NY Music Review by Marilyn Lester
Four years on, 54 Below’s Sondheim Unplugged series continues strong with this, the 39th show. Birthed in the year that Mr. Sondheim turned 80, the series has a body of work to reference that won’t run out any time soon. The picks, as usual, were complemented by the insight and shtick of personable host, Phil Geoffrey Bond..
Rob Maitner opened the show with “Broadway Baby,” “Hattie Walker’s” turn from the 1971 Follies. Commenting on the gender change (and the show in general), Bond noted that it was Gay Pride Week. “What could be gayer than this?” he asked. Special Guest Star, Lee Roy Reams delivered “Beautiful Girls” from the same show, lighting up the stage as only a seasoned pro can.
Merrily We Roll Along debuted in 1981, after a string of successes. The show was a turkey – running for only 16 performances. The music lives on, however, and Lucia Spina as “Mary Flynn,” sang the lament, “Like It Was,” with perfect conviction. Music Director and pianist (his stronger suit) Joe Goodrich sang “Good Thing Going” from the show, a tune originally sung by “Charley,” “Frank” and company.
A Little Night Music opened on Broadway in 1973. The show gave Sondheim his third Tony award in a row (for Best Score of a Musical). Hunter Ryan Herdlicka, a true tenor with perfect diction and a soaring voice sang “The Glamourous Life,” an ensemble piece perfectly adapted to a solo turn. “Now” (Fredrik), “Later” (Henrik) and “Soon” (Anne) was sung respectively by Rob Maitner, Aaron Ramey and Sarah Rice. Arguably, the most famous of Sondheim’s numbers is “Desiree’s” solo, “Send In The Clowns,” which the composer worried sounded too much like a piano bar tune! It’s been sung and recorded by people and cartoon characters too numerous to mention. Julianne Heckert’s rendition was impassioned, if not vehement.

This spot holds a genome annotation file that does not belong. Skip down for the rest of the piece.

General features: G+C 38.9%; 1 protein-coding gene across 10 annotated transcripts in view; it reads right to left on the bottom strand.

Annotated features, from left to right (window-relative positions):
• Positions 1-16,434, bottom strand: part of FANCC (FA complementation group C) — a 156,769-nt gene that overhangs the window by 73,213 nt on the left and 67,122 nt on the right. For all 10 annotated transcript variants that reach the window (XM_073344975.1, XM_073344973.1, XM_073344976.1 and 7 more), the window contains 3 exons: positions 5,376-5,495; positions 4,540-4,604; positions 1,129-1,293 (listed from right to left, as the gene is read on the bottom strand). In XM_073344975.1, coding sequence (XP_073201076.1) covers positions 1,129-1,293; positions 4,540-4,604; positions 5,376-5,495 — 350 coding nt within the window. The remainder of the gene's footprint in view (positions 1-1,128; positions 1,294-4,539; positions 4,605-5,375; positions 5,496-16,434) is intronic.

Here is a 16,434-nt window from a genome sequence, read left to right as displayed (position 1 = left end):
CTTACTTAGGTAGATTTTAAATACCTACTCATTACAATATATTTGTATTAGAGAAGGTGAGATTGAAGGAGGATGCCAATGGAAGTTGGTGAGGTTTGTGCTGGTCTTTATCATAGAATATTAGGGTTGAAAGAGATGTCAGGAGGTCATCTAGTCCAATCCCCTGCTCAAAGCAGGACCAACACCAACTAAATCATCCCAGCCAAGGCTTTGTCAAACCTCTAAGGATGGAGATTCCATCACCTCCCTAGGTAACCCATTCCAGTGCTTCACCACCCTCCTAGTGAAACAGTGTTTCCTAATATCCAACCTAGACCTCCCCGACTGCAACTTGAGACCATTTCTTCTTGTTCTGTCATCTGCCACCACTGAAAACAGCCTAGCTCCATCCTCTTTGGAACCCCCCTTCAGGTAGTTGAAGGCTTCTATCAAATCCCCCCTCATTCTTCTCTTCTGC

Sondheim wrote the lyrics for Gypsy to Jule Styne’s music (book by Aurthur Laurents). Since 1959 Mama Rose has been played and sung by a long list of divas, so why not Lee Roy Reams, who performed “Some People” (Merman, move over). Reams is not only remarkably talented, but fun. You know he’s having a darn good time on stage, and that’s wonderfully infectious. A number cut from the show (too bad), “Smile Girls,” was humorously and delightfully sung by Lucia Spina.
Sondheim’s most produced musical, Into the Woods, opened in 1987 and was subsequently nominated for a Best Musical Tony Award (losing to Phantom of the Opera). Re-enacting the entire ITW presentation in the race for the 1988 Tony, Pamela Winslow Kashani, let out all the stops. Armed with a basket of props, Kashani sang and acted seventeen parts, with a little bit of help from willing audience member, Mandy Patinkin. This comic tourlette de force had everyone in the house ready to present Kashani with an award. On a more somber note, “Giants in the Sky,” interpreted by Hunter Ryan Herdlicka, effectively communicated “Jack’s” wonder and terror.
Last but not least, very Special Guest Star, Marilyn Maye (with Billy Stritch on piano), closed out the evening. Miss Maye is Stephen Sondheim’s contemporary (she’s two years older than he is), with youthful vocal chords and energy that defy the numbers. Miss Maye sang “Robert’s” Act Two finale from 1970s Company, “Being Alive” with stunning clarity. She followed with what this reviewer will now consider the definitive version of “I’m Still Here.” Having played several of the roles in Follies in her career, the diva was finally cast as Carlotta in a Texas production, much to her delight. Much to our delight, Marilyn Maye sure is still here, and we hope she’s here for a long time to come.
Sondheim Unplugged. 54 Below. 254 West 54th Street, (646) 476-3551 www.54below.com